Tag: the poor

Dave Ramsey channels Ebeneezer Scrooge

Dave Ramsey

We can thank Dave Ramsey for bringing clarity to the economic justice debate.  Ramsey wasn’t trying to shock and dismay thinking Christians, mind you, it was all very accidental.  He innocently published Tom Corley’s “20 Things the Rich Do Every Day: So what do the rich do every day that the poor don’t do?”  After giving us his list, Corley says:

I spent 5 years studying the daily activities of 233 wealthy people and 128 poor people.  What I discovered was that wealthy people have vastly different daily habits than poor people.  In fact, I tracked 140 daily activities that separate the wealthy from the poor and in this article I will highlight 20 of these activities. These Rich Habits are the financial equivalent of the Holy Grail. Because there is no research like this of any kind, these discoveries are revolutionary and will challenge everything you thought you knew about becoming wealthy.  The Rich Habits will transform your life from one of financial failure to one of unlimited financial success beginning in as little as thirty days. I will show you how easy it is to reinvent yourself in these 30 days.  In order to become wealthy you must learn how to walk in the footsteps of the wealthy . . .

Notice, Corley isn’t saying that the impact of poverty is worsened by poor decision making; poverty, in this view, is caused by those choices.  There are no other contributing factors.  Losing your job, a major illness, a serious downturn in the economy, a major drop in the value of your home, taking a leave of absence to care for a dying loved one . . . none of that stuff has anything to do with your economic standing.  It’s all about you and the decisions you make. (more…)

Fred Clark: Victor Hugo’s theory for why the rich resent the poor

Victor Hugo’s theory for why the rich resent the poor

Posted: 17 Aug 2013 11:17 PM PDT

Chris Hedges sent me looking for this, from Victor Hugo in Les Miserables:

On the part of the selfish, the prejudices, shadows of costly education, appetite increasing through intoxication, a giddiness of prosperity which dulls, a fear of suffering which, in some, goes as far as an aversion for the suffering, an implacable satisfaction, the I so swollen that it bars the soul . . .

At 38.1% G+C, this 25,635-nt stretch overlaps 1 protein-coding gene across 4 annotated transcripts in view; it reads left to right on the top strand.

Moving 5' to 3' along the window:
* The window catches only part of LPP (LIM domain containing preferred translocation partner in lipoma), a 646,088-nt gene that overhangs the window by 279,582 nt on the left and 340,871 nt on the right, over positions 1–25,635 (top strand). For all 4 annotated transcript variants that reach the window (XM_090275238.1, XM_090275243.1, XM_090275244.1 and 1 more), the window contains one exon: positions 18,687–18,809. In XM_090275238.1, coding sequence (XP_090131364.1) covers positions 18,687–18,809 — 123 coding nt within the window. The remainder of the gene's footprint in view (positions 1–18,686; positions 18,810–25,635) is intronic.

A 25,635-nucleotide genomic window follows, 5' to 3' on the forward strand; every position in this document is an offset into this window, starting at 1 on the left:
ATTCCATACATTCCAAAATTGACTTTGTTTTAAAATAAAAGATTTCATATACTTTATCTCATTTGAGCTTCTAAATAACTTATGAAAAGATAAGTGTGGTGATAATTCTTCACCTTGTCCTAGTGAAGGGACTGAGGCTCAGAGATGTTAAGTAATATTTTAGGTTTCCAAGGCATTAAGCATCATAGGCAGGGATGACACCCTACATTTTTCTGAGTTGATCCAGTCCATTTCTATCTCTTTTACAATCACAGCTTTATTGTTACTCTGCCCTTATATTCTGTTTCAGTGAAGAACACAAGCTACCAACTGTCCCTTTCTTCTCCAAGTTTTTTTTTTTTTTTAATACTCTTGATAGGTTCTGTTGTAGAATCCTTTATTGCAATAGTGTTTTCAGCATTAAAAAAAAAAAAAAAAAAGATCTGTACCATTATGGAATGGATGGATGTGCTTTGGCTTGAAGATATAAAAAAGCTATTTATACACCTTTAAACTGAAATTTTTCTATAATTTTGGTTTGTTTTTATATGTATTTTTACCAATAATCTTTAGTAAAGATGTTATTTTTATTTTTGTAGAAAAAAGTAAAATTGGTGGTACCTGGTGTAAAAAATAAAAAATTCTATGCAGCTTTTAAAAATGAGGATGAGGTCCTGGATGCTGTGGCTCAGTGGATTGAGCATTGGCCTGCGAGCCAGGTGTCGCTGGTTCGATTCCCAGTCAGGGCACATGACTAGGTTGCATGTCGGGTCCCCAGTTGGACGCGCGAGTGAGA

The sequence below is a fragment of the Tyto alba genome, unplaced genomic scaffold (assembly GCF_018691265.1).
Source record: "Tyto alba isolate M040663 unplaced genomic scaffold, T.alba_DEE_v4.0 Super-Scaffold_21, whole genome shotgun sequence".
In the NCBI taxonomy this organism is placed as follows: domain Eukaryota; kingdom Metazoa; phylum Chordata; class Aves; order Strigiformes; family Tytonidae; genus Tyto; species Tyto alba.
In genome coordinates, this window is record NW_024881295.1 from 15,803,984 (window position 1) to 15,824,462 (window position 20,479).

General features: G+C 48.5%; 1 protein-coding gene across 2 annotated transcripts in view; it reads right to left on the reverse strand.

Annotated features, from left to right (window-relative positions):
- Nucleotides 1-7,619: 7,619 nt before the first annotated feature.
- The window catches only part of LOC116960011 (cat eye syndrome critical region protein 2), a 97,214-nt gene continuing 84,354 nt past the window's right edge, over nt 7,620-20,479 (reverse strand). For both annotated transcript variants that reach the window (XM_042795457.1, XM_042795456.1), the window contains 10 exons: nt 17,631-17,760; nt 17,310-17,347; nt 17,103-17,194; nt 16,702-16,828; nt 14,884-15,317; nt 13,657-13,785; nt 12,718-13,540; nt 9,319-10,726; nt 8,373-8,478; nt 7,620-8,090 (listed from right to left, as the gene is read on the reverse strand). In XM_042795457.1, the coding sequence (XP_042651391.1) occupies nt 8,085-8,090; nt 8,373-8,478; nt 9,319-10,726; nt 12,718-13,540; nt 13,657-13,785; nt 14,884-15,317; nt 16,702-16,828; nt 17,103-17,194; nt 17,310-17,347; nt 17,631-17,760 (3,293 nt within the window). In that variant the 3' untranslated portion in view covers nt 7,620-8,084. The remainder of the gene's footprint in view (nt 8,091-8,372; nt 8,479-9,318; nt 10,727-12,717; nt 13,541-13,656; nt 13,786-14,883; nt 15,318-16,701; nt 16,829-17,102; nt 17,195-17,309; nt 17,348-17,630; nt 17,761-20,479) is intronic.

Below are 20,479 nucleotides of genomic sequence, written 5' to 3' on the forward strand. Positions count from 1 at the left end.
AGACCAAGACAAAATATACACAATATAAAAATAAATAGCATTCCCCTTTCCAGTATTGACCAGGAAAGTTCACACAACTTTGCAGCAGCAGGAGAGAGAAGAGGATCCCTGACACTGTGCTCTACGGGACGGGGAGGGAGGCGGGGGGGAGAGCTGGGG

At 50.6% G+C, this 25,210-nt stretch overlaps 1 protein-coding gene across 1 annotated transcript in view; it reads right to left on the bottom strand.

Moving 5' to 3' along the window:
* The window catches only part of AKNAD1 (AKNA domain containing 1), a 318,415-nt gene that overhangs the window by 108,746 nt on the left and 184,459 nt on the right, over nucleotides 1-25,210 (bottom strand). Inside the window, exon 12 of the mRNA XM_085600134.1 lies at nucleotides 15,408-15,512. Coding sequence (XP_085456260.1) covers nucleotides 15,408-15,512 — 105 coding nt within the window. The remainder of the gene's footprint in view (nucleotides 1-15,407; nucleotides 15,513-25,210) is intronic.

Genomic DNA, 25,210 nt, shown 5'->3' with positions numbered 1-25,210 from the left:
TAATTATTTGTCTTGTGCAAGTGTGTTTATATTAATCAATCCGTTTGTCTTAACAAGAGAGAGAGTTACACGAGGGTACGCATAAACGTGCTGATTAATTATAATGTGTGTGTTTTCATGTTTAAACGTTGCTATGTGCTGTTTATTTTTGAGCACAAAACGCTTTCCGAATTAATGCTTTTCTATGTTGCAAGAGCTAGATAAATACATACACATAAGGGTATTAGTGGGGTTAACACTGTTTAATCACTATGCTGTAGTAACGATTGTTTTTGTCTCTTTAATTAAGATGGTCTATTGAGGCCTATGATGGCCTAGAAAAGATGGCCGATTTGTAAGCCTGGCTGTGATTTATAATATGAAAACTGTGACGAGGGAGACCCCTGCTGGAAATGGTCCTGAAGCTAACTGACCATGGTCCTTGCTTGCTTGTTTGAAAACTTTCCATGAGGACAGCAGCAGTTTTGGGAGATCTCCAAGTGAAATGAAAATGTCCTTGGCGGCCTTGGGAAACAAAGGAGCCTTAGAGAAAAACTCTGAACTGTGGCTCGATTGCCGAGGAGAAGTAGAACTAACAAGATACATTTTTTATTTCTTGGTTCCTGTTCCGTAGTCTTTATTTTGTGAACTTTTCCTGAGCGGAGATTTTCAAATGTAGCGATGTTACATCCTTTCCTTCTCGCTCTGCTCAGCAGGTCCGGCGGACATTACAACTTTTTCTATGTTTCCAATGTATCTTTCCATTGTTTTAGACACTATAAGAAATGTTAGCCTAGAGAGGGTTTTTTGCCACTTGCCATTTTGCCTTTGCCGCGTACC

That’s harsh. It’s particularly harsh because it’s so precisely accurate.

“A fear of suffering which, in some, goes as far as an aversion for the suffering” diagnoses the disease now afflicting American politics. Whether it’s food stamps or gun safety, lead and mercury poisoning or substandard schools, access to health care or the dual mandate of the Fed, this is what shapes our discourse.

This accounts for the great mystery at the heart of American politics — the backwards flow of resentment. In America, the wealthy resent the poor, the powerful resent the powerless, the well-fed resent the hungry, leaders of the dominant religion resent religious minorities, privileged whites resent people of color, privileged men resent women.

This is an enigma. It seems impossible. The poor do not deprive the rich, so how is it even possible for the rich to resent them? We can understand how the downtrodden might resent those who have beaten them down, but what possible reason could there be for those at the top to resent those they grind beneath them? There is no rational basis for this resentment — no way of explaining it.

Hugo offers a theory: The fear of suffering can fester into an aversion for all who suffer. Those who suffer are a reminder of the thing we fear. And so we come to resent those who suffer, and therefore we seek to punish them.

That fits the confounding facts. It helps us to understand the disgraceful, gravity-defying miracle of reverse resentment.